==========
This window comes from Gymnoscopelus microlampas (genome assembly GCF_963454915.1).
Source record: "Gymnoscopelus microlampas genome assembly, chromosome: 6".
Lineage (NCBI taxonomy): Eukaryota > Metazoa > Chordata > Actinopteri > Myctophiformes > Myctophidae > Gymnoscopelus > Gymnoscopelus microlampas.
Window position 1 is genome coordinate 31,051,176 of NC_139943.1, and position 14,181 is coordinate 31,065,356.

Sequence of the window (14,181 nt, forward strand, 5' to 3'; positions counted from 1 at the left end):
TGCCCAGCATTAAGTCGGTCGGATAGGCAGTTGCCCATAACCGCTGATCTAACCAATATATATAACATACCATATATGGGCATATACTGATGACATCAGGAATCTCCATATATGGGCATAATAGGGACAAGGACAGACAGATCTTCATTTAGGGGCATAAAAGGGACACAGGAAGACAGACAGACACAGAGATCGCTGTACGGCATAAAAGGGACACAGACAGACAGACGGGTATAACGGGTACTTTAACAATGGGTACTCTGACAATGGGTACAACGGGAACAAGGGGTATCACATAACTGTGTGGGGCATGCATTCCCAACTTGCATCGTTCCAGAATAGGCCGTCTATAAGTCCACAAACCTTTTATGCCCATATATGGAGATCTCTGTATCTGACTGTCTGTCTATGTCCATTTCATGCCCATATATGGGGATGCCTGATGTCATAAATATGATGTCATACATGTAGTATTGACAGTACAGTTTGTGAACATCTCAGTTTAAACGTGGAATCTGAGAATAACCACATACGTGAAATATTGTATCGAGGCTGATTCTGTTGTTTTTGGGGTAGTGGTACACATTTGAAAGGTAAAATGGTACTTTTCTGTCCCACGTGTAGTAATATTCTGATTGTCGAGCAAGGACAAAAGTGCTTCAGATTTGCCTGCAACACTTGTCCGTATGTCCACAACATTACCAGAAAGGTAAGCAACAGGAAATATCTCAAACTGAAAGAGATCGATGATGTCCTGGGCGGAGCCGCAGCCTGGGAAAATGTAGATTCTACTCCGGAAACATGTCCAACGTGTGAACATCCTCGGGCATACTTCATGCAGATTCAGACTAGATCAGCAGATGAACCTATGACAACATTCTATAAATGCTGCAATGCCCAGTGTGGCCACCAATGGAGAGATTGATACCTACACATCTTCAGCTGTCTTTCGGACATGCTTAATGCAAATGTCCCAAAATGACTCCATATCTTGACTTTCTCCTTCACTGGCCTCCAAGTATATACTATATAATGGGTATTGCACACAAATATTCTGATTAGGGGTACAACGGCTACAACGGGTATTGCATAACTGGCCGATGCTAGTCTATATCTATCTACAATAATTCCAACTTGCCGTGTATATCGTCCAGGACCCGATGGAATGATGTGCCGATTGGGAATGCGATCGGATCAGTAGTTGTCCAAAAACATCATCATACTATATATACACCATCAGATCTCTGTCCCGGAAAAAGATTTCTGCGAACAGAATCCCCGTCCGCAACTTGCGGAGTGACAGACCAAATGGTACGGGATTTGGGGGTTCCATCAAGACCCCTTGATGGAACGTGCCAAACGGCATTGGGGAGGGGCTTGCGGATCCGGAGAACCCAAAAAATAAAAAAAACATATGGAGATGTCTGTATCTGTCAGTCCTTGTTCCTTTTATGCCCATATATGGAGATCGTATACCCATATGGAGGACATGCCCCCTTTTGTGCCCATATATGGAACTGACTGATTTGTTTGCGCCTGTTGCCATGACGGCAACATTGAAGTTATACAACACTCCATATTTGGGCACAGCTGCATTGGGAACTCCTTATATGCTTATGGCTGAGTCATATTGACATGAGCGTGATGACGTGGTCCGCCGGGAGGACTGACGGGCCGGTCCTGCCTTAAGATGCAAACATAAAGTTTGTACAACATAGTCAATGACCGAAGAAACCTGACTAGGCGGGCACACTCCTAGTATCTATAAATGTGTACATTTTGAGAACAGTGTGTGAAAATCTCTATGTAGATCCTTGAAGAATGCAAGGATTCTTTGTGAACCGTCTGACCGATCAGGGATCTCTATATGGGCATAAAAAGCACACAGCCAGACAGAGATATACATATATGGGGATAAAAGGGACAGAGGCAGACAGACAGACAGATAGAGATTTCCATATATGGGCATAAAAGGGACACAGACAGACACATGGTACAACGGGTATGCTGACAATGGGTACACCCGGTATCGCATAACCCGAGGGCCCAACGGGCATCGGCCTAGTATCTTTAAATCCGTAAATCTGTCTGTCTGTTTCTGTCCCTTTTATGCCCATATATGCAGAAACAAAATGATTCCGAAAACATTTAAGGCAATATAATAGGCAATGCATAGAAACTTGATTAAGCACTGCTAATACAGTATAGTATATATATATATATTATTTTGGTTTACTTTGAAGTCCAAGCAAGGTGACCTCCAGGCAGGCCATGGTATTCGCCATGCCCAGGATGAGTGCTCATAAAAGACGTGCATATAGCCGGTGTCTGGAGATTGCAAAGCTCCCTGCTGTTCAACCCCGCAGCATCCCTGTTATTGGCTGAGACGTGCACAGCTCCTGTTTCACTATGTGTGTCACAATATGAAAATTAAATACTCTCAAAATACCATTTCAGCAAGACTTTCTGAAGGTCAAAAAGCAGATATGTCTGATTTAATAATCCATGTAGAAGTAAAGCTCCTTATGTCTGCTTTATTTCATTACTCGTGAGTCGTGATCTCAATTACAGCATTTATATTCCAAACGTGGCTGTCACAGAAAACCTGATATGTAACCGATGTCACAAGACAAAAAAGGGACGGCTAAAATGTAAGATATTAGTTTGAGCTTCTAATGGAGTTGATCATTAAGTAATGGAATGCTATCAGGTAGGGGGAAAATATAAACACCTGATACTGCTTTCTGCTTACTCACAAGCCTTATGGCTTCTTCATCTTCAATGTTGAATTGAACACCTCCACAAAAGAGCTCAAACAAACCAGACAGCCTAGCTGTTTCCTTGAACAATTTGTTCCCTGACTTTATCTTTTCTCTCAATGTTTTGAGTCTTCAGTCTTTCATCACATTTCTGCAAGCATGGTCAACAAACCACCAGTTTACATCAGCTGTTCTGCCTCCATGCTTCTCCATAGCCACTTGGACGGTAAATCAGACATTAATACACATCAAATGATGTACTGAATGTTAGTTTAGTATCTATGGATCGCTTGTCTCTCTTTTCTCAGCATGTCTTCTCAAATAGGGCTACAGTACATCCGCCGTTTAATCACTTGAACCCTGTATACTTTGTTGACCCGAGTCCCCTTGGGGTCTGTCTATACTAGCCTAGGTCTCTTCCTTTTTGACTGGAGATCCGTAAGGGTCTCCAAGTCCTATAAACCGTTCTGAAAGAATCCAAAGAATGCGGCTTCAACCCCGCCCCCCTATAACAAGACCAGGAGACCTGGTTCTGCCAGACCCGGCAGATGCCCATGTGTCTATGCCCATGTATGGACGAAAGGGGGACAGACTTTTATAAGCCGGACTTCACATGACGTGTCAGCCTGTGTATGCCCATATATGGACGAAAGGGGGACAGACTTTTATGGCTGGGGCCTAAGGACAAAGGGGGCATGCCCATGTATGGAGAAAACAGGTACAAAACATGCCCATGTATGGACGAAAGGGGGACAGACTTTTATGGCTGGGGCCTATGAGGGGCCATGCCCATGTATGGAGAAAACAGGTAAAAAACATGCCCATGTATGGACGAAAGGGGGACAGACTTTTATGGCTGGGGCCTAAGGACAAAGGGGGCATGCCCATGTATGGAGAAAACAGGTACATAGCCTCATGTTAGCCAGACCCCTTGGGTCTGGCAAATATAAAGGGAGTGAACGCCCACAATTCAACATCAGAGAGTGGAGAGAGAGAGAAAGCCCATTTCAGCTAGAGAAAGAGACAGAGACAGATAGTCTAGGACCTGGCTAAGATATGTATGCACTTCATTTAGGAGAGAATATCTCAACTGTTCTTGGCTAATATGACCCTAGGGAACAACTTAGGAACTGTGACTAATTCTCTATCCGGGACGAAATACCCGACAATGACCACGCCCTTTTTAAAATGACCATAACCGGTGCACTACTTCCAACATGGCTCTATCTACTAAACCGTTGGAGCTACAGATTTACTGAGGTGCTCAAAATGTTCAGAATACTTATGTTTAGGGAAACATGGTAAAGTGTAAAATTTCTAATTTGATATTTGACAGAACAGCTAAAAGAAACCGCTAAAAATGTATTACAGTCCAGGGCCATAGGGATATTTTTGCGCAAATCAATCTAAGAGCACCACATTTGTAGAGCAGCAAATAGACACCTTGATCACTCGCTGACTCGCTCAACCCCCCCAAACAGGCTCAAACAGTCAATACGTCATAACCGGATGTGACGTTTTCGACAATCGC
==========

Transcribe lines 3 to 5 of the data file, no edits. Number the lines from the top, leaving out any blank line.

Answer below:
Lineage (NCBI taxonomy): Eukaryota > Metazoa > Chordata > Actinopteri > Myctophiformes > Myctophidae > Gymnoscopelus > Gymnoscopelus microlampas.
Window position 1 is genome coordinate 31,051,176 of NC_139943.1, and position 14,181 is coordinate 31,065,356.

Sequence of the window (14,181 nt, forward strand, 5' to 3'; positions counted from 1 at the left end):